Theses Doctoral

Making Data Storage Efficient in the Era of Cloud Computing

Tang, Yang

We enter the era of cloud computing in the last decade, as many paradigm shifts are happening on how people write and deploy applications. Despite the advancement of cloud computing, data storage abstractions have not evolved much, causing inefficiencies in performance, cost, and security.

This dissertation proposes a novel approach to make data storage efficient in the era of cloud computing by building new storage abstractions and systems that bridge the gap between cloud computing and data storage and simplify development. We build four systems to address four data inefficiencies in cloud computing.

The first system, Grandet, solves the data storage inefficiency caused by the paradigm shift from upfront provisioning to a variety of pay-as-you-go cloud services. Grandet is an extensible storage system that significantly reduces storage costs for web applications deployed in the cloud. Under the hood, it supports multiple heterogeneous stores and unifies them by placing each data object at the store deemed most economical. Our results show that Grandet reduces their costs by an average of 42.4%, and it is fast, scalable, and easy to use.

The second system, Unic, solves the data inefficiency caused by the paradigm shift from single-tenancy to multi-tenancy. Unic securely deduplicates general computations. It exports a cache service that allows cloud applications running on behalf of mutually distrusting users to memoize and reuse computation results, thereby improving performance. Unic achieves both integrity and secrecy through a novel use of code attestation, and it provides a simple yet expressive API that enables applications to deduplicate their own rich computations. Our results show that Unic is easy to use, speeds up applications by an average of 7.58x, and with little storage overhead.

The third system, Lambdata, solves the data inefficiency caused by the paradigm shift to serverless computing, where developers only write core business logic, and cloud service providers maintain all the infrastructure. Lambdata is a novel serverless computing system that enables developers to declare a cloud function's data intents, including both data read and data written. Once data intents are made explicit, Lambdata performs a variety of optimizations to improve speed, including caching data locally and scheduling functions based on code and data locality. Our results show that Lambdata achieves an average speedup of 1.51x on the turnaround time of practical workloads and reduces monetary cost by 16.5%.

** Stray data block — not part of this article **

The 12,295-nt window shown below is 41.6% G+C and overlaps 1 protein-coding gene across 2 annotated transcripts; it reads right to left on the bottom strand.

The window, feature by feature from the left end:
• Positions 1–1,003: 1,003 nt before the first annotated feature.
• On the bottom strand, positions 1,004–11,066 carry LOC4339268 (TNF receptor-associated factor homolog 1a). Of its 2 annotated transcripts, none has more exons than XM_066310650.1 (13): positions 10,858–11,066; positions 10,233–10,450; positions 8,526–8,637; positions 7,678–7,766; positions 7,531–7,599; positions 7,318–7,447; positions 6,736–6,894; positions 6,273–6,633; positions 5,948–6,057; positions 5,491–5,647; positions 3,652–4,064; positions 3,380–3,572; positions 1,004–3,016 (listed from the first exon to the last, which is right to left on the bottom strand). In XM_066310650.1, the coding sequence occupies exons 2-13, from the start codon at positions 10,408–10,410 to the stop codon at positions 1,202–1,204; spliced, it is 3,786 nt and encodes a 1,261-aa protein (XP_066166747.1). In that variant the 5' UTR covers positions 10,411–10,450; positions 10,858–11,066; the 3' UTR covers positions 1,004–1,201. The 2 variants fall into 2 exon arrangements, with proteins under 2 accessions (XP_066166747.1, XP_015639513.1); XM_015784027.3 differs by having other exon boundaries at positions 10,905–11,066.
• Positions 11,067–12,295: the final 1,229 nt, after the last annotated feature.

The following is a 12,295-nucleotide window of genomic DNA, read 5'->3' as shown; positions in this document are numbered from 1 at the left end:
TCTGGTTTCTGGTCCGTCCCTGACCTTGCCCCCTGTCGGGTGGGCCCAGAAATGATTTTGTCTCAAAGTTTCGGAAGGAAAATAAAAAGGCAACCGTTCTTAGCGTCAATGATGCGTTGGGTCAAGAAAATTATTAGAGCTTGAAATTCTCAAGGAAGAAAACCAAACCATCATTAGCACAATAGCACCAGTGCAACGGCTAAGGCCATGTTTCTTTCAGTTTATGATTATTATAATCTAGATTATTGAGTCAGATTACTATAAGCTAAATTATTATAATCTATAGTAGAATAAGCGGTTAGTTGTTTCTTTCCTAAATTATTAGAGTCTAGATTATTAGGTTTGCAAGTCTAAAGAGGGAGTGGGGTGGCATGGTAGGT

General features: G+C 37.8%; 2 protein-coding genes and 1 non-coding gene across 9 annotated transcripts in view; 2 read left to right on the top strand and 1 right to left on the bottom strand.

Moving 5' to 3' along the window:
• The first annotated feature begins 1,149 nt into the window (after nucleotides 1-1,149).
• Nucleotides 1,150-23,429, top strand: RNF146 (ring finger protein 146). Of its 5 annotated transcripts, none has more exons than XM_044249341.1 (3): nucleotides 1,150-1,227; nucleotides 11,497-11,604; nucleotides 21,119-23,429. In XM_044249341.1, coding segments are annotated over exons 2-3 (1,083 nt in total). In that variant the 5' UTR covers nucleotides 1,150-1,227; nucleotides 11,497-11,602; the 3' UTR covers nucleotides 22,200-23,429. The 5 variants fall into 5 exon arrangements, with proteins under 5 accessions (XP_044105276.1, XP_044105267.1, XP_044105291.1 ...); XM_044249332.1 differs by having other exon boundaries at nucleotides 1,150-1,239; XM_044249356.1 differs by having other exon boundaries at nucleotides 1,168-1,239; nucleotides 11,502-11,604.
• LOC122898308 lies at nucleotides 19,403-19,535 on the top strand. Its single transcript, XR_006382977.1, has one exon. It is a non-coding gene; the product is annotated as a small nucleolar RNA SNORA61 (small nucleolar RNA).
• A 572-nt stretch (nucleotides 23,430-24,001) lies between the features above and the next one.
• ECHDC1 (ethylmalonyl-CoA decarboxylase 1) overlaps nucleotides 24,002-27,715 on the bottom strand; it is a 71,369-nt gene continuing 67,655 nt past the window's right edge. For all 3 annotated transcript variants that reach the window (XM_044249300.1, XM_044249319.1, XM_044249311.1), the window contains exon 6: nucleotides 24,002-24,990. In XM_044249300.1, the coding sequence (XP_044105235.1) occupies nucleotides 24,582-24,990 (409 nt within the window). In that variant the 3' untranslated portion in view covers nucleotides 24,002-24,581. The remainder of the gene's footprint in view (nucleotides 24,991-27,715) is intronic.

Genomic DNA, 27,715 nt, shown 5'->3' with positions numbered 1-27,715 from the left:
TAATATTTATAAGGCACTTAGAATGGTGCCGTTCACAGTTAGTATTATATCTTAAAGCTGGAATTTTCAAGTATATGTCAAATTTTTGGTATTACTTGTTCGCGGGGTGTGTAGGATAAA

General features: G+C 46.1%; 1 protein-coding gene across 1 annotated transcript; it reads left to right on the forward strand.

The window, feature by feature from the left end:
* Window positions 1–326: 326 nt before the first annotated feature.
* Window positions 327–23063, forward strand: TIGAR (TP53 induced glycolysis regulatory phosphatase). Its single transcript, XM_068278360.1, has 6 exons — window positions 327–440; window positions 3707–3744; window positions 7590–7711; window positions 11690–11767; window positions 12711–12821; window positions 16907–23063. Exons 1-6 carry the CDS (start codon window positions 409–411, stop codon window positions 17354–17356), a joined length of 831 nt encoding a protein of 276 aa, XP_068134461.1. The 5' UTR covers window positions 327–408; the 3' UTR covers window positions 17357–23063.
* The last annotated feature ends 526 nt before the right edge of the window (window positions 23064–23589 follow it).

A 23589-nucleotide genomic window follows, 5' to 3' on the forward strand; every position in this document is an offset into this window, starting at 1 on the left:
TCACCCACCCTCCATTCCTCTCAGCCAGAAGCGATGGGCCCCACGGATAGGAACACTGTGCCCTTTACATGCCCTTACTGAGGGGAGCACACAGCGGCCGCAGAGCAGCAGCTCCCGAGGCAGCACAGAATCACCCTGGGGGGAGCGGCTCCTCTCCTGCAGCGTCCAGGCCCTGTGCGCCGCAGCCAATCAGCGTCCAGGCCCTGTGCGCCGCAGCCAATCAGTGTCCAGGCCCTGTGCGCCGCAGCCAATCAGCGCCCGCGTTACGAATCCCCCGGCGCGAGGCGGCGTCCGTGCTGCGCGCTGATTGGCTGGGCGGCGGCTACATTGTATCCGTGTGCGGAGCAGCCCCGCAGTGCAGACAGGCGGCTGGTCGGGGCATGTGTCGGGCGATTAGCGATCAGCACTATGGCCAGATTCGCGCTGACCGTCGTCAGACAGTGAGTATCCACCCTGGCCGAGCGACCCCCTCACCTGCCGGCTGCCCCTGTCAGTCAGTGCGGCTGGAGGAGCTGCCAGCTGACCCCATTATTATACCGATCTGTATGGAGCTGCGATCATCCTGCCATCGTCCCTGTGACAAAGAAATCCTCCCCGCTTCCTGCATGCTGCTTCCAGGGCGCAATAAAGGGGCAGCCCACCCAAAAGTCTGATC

The fourth system, CleanOS, solves the data inefficiency caused by the paradigm shift from desktop computers to smartphones always connected to the cloud. CleanOS is a new Android-based operating system that manages sensitive data rigorously and maintains a clean environment at all times. It identifies and tracks sensitive data, encrypts it with a key, and evicts that key to the cloud when the data is not in active use on the device. Our results show that CleanOS limits sensitive-data exposure drastically while incurring acceptable overheads on mobile networks.


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More About This Work

Academic Units
Computer Science
Thesis Advisors
Yang, Junfeng
Ph.D., Columbia University
Published Here
February 27, 2020